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The system of religion known as Arminianism originally came from Rome. It was also meant to, and does, lead to Rome. Indeed, Arminianism is the point at which Romanism and Pelagianism meet. But then Arminianism is also the back alley to Atheism. It received its notorious sobriquet from its namesake Jacob Arminius, pastor of the Reformed church in Amsterdam, and later professor of theology at Leyden. He had been educated in the Reformation doctrine of Calvin, but regarded Calvin’s teaching especially with reference to free will, predestination, election, reprobation, grace and perseverance, as being too severe. A man bold and enterprising, he soon began to let it be known that he was not in sympathy with the received doctrine of the Reformed churches. He began publicly and privately to vehemently attack the reputation -and authority of the renowned theologians of the Reformed church, including Calvin, Zanchius, Beza, Ursinus and Martyr. He especially put forth the opinions that the love of God is extended to all men and that Christ died for every soul of humankind. 

Where did Arminius get this philosophy, out of his own head? Not at all: he picked up some of it from Rome while conferring with the Loyolans, then imbibed more from the Socinians while in Poland. One of his main reasons for discarding predestination and propagating his principles was to lay down a basis for brotherly relations with and eventual return to the Romish church.

The Arminians, cohorts and supporters of this heretic, were also known as Remonstrants. They rallied in large numbers like an underground movement to the ensign of Arminius and entering into a conspiracy, formed what they called a body separate from the rest of the Reformed ministers, and perpetrated a schism in the Reformed churches. They became known as Remonstrants when they presented to the states general a libelous document which they called a remonstrance, in which they stated their grievances and sought relief. Along with their slanderous protest, the Arminians also presented their so-called articles of the Remonstrants. These articles contain the heterodox tenets of Arminianism. He who preaches in harmony with them is a false prophet. It should also be noted in regard to them that B.B. Warfield in his The Plan of Salvation places Wesleyan (Evangelical) Arminianism under the general heading, “Supernaturalistic,” but that Remonstrantism he categorizes “Naturalistic.” A cursory perusal of the following Remonstrant articles will reveal that this judgment is correct.

“That God, from all eternity, determined to bestow salvation on those He foresaw would persevere unto the end; and to inflict everlasting punishments on those who should continue in their unbelief, and resist His divine succors, so that election was conditional, and reprobation in like manner the result of foreseen infidelity and persevering wickedness.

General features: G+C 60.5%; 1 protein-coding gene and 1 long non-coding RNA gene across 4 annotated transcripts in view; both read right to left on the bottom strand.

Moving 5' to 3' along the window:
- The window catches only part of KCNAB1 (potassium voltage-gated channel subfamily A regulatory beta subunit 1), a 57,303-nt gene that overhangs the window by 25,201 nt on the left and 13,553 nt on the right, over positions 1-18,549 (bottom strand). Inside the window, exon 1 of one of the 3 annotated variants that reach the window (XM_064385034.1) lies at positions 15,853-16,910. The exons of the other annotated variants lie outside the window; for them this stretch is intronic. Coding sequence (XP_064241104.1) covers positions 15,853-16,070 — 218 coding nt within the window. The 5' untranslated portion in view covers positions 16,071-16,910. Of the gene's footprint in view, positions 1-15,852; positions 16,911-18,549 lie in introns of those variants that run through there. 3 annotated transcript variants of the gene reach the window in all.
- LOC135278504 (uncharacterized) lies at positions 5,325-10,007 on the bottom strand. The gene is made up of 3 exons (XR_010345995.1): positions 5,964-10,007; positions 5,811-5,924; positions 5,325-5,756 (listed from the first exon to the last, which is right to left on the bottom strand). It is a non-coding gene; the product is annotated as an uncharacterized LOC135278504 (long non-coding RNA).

“That Jesus Christ, by His sufferings and death, made an atonement for the sins of all mankind in general, and of every individual in particular; that however, none but those who believe in him can be partakers of divine benefits.” In other words, God’s intention was universal, but the efficacy of His purpose may be restricted by man’s refusal to believe. 

“That this grace is offered to all, and does not force men to act against their inclinations, but may be resisted and rendered ineffectual by the perverse will of the impenitent sinner.”

That the regenerate may lose true justifying faith, fall from a state of grace, and die in their sins.” 

The above articles of Arminianism are today readily swallowed as the gospel truth, and the majority of professing Christians could not for the life of them see anything wrong in them. Many who claim to be Calvinistic are thoroughly blinded to the dangers of Arminianism, are completely sold on its popular conceptions, and give plain evidence of this by their Arminianistic vernacular, their preference for Arminian evangelists and preachers, as well as their support of Arminian organizations and enterprises. They would not only agree with the Remonstrants, but they would also agree with the following expressions of a former “Presbyterian” minister. “The Rev. Albert Barnes in his sermon entitled ‘The Way of Salvation’ expresses himself thus: ‘This atonement was for all men. It was an offering made for the race. We judge that He died for all. He tasted death for every man. He is the propitiation for the sins of the world. He came that whosoever would believe on Him should not perish, but have eternal life. The full benefit of the atonement is offered to all men. In perfect sincerity God makes the offer. He has commissioned His servants to go and preach the gospel—that is, the good news that salvation is provided for them—to every creature. He that does not this—that goes to offer the gospel to a part only, to elect persons only, or that supposes that God offers the gospel only to a portion of mankind—violates his commission, practically charges God with insincerity, makes himself wise above what is written, and brings great reproach on the holy cause of redemption. The offer of salvation is not made by man, but by God. It is His commission, and it is His solemn charge that the sincere offer of heaven should be made to every creature, I stand as the messenger of God . . . that, if any perish, it will be because they choose to die, and not because they are straitened in God. I have no feeling for any other gospel. I have no right hand of fellowship to extend for any scheme that does not say that God sincerely offers all the bliss of heaven to every guilty, wandering child of Adam.’